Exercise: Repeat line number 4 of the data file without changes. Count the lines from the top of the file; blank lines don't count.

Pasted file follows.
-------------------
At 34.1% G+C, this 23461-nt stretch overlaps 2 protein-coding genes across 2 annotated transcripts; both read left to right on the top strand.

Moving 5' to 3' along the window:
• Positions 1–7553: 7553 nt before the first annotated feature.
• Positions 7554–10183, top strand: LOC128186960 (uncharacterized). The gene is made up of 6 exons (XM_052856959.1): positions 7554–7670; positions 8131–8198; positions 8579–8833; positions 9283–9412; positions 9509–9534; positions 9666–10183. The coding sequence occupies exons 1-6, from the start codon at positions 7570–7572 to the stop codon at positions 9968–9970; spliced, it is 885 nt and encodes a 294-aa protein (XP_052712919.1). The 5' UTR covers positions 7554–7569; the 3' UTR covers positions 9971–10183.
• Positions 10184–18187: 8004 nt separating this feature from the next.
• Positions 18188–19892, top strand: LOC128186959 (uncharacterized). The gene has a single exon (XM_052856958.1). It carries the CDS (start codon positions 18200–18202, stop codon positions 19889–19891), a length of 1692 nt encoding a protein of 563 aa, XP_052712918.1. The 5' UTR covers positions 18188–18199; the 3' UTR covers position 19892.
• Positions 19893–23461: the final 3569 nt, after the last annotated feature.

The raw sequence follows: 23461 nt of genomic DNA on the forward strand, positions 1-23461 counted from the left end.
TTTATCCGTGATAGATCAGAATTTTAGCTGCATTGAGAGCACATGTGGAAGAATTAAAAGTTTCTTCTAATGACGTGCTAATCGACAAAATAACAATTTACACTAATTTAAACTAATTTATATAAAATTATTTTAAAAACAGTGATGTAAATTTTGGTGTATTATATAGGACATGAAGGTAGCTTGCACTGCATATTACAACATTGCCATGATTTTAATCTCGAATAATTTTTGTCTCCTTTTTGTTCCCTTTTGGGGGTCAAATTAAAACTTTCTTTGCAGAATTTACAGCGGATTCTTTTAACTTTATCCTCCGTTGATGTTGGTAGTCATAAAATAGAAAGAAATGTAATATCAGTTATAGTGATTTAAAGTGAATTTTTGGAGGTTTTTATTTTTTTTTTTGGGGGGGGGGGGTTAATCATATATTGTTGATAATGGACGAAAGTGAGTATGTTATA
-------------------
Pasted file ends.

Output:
• Positions 7554–10183, top strand: LOC128186960 (uncharacterized). The gene is made up of 6 exons (XM_052856959.1): positions 7554–7670; positions 8131–8198; positions 8579–8833; positions 9283–9412; positions 9509–9534; positions 9666–10183. The coding sequence occupies exons 1-6, from the start codon at positions 7570–7572 to the stop codon at positions 9968–9970; spliced, it is 885 nt and encodes a 294-aa protein (XP_052712919.1). The 5' UTR covers positions 7554–7569; the 3' UTR covers positions 9971–10183.